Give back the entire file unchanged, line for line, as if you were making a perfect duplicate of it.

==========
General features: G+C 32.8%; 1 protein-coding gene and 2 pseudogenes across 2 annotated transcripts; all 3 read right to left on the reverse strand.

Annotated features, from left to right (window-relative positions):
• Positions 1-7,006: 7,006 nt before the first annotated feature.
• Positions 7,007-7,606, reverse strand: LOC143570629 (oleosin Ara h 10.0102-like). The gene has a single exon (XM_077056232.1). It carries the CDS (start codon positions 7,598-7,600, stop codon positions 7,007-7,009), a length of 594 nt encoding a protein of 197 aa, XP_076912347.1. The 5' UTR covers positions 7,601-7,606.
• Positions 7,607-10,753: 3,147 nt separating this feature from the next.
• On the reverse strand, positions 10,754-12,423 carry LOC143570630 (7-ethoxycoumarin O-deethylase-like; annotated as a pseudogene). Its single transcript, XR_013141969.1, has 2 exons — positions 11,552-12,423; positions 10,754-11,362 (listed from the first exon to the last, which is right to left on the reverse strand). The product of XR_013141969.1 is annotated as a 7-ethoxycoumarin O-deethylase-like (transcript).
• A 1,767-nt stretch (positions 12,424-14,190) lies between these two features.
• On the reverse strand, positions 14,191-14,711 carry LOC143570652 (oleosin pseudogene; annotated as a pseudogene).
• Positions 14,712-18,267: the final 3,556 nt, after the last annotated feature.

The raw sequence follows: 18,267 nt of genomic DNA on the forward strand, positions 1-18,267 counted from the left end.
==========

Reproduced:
General features: G+C 32.8%; 1 protein-coding gene and 2 pseudogenes across 2 annotated transcripts; all 3 read right to left on the reverse strand.

Annotated features, from left to right (window-relative positions):
• Positions 1-7,006: 7,006 nt before the first annotated feature.
• Positions 7,007-7,606, reverse strand: LOC143570629 (oleosin Ara h 10.0102-like). The gene has a single exon (XM_077056232.1). It carries the CDS (start codon positions 7,598-7,600, stop codon positions 7,007-7,009), a length of 594 nt encoding a protein of 197 aa, XP_076912347.1. The 5' UTR covers positions 7,601-7,606.
• Positions 7,607-10,753: 3,147 nt separating this feature from the next.
• On the reverse strand, positions 10,754-12,423 carry LOC143570630 (7-ethoxycoumarin O-deethylase-like; annotated as a pseudogene). Its single transcript, XR_013141969.1, has 2 exons — positions 11,552-12,423; positions 10,754-11,362 (listed from the first exon to the last, which is right to left on the reverse strand). The product of XR_013141969.1 is annotated as a 7-ethoxycoumarin O-deethylase-like (transcript).
• A 1,767-nt stretch (positions 12,424-14,190) lies between these two features.
• On the reverse strand, positions 14,191-14,711 carry LOC143570652 (oleosin pseudogene; annotated as a pseudogene).
• Positions 14,712-18,267: the final 3,556 nt, after the last annotated feature.

The raw sequence follows: 18,267 nt of genomic DNA on the forward strand, positions 1-18,267 counted from the left end.